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Abstract

It is known that enzymes in living cells are capable of synthesizing complex carbohydrates from monosaccharides such as glucose or fructose. Numerous polysaccharides among which cellulose, pectin or gums and oligosaccharides which include sucrose, trehalose, raffinose are thus produced by plants; glycogen, mucoproteins and lactose are synthesized by animals. A great number and variety of diverse polysaccharides are also synthesized by bacteria and fungi. It is of interest that the bacterium, Acetobacter xylinum, when grown with hexoses, sugar alcohols, or glycerol produces a polysaccharide consisting of D-glucose joined by 1,4-β-glucosidic linkages identical with plant cellulose (2). Various species of Leuconostoc also produce polysaccharides consisting of D-glucose units, but these differ structurally from cellulose in that the glucose units are mutually joined through 1,6-α-glucosidic linkages (26, 73, 20, 37).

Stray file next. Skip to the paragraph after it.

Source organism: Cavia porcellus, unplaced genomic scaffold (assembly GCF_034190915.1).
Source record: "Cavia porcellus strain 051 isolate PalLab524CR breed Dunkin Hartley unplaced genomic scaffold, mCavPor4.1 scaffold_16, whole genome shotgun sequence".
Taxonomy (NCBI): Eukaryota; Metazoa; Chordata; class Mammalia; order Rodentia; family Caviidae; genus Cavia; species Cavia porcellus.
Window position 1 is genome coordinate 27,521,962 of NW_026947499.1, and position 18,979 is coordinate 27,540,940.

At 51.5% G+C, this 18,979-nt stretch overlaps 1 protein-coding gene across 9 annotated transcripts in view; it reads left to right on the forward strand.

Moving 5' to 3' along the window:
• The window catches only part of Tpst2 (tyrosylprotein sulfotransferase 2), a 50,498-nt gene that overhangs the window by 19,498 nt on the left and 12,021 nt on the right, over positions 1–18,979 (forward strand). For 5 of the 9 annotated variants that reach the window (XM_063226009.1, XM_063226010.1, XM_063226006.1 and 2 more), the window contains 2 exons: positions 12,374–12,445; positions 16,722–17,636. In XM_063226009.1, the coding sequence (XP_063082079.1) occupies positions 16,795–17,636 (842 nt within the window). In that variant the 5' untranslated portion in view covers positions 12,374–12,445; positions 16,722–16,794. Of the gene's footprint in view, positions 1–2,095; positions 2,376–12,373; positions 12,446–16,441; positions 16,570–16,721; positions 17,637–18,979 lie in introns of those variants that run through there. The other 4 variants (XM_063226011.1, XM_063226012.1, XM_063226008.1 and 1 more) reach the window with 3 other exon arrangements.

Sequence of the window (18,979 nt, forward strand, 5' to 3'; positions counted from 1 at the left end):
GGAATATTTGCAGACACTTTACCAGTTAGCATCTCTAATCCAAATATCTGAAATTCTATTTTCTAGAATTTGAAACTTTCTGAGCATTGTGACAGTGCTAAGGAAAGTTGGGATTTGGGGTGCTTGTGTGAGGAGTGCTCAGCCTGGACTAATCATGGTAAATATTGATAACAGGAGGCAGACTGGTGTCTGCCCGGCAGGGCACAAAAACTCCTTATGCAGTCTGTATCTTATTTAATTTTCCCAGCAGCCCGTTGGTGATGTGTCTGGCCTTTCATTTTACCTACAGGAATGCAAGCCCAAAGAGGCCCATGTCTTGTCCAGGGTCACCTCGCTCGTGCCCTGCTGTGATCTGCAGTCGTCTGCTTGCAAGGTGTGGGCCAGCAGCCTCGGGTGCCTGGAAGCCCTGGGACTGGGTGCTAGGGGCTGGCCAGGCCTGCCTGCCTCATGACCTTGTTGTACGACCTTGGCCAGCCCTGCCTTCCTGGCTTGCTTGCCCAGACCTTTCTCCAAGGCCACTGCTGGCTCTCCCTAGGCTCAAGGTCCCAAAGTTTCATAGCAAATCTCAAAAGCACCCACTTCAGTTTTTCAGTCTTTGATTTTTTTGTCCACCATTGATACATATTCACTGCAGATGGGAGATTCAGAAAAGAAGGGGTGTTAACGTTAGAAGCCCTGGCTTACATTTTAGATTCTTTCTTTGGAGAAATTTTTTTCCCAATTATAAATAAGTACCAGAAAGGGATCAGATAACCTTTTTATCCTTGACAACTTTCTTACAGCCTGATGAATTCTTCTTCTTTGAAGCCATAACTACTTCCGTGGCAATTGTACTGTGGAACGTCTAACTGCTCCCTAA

Keywords

Glycosidic Linkage Sodium Periodate Invert Sugar Hexose Phosphate Acetobacter Xylinum 
These keywords were added by machine and not by the authors. This process is experimental and the keywords may be updated as the learning algorithm improves.

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Copyright information

© Springer-Verlag in Vienna 1948

Authors and Affiliations

  • W. Z. Hassid
    • 1
  • M. Doudoroff
    • 1
  1. 1.BerkeleyUSA

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